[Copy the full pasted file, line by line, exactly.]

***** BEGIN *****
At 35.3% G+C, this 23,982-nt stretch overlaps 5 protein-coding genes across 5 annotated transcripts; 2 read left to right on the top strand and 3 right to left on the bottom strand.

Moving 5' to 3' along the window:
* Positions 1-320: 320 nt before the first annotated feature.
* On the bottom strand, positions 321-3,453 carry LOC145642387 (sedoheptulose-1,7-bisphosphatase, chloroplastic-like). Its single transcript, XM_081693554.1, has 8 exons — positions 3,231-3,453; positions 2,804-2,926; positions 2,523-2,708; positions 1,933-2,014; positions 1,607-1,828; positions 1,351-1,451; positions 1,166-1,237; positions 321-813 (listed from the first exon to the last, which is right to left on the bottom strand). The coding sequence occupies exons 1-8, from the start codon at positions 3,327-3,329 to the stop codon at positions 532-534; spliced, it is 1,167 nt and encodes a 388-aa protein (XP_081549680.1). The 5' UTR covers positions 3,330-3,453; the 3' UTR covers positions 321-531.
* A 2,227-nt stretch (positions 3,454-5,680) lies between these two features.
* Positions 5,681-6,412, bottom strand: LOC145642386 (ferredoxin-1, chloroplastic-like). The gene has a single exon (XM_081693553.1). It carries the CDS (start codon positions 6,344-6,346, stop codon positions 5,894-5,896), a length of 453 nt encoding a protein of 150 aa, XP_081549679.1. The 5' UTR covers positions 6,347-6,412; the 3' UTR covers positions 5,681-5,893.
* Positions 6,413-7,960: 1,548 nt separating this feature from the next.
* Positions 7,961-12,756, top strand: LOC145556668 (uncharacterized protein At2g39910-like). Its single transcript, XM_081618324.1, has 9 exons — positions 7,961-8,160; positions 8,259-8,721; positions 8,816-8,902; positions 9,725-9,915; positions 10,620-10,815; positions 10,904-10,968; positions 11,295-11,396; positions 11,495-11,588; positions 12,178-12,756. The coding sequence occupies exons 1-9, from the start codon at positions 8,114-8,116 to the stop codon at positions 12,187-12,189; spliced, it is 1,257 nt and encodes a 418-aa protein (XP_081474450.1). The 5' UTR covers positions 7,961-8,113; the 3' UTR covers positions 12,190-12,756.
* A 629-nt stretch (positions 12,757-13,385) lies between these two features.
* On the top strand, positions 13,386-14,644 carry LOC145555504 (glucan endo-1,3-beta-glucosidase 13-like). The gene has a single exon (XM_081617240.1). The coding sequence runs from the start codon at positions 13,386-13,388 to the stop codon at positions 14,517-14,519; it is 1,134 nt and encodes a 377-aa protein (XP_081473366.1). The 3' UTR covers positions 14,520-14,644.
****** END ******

At 35.3% G+C, this 23,982-nt stretch overlaps 5 protein-coding genes across 5 annotated transcripts; 2 read left to right on the top strand and 3 right to left on the bottom strand.

Moving 5' to 3' along the window:
* Positions 1-320: 320 nt before the first annotated feature.
* On the bottom strand, positions 321-3,453 carry LOC145642387 (sedoheptulose-1,7-bisphosphatase, chloroplastic-like). Its single transcript, XM_081693554.1, has 8 exons — positions 3,231-3,453; positions 2,804-2,926; positions 2,523-2,708; positions 1,933-2,014; positions 1,607-1,828; positions 1,351-1,451; positions 1,166-1,237; positions 321-813 (listed from the first exon to the last, which is right to left on the bottom strand). The coding sequence occupies exons 1-8, from the start codon at positions 3,327-3,329 to the stop codon at positions 532-534; spliced, it is 1,167 nt and encodes a 388-aa protein (XP_081549680.1). The 5' UTR covers positions 3,330-3,453; the 3' UTR covers positions 321-531.
* A 2,227-nt stretch (positions 3,454-5,680) lies between these two features.
* Positions 5,681-6,412, bottom strand: LOC145642386 (ferredoxin-1, chloroplastic-like). The gene has a single exon (XM_081693553.1). It carries the CDS (start codon positions 6,344-6,346, stop codon positions 5,894-5,896), a length of 453 nt encoding a protein of 150 aa, XP_081549679.1. The 5' UTR covers positions 6,347-6,412; the 3' UTR covers positions 5,681-5,893.
* Positions 6,413-7,960: 1,548 nt separating this feature from the next.
* Positions 7,961-12,756, top strand: LOC145556668 (uncharacterized protein At2g39910-like). Its single transcript, XM_081618324.1, has 9 exons — positions 7,961-8,160; positions 8,259-8,721; positions 8,816-8,902; positions 9,725-9,915; positions 10,620-10,815; positions 10,904-10,968; positions 11,295-11,396; positions 11,495-11,588; positions 12,178-12,756. The coding sequence occupies exons 1-9, from the start codon at positions 8,114-8,116 to the stop codon at positions 12,187-12,189; spliced, it is 1,257 nt and encodes a 418-aa protein (XP_081474450.1). The 5' UTR covers positions 7,961-8,113; the 3' UTR covers positions 12,190-12,756.
* A 629-nt stretch (positions 12,757-13,385) lies between these two features.
* On the top strand, positions 13,386-14,644 carry LOC145555504 (glucan endo-1,3-beta-glucosidase 13-like). The gene has a single exon (XM_081617240.1). The coding sequence runs from the start codon at positions 13,386-13,388 to the stop codon at positions 14,517-14,519; it is 1,134 nt and encodes a 377-aa protein (XP_081473366.1). The 3' UTR covers positions 14,520-14,644.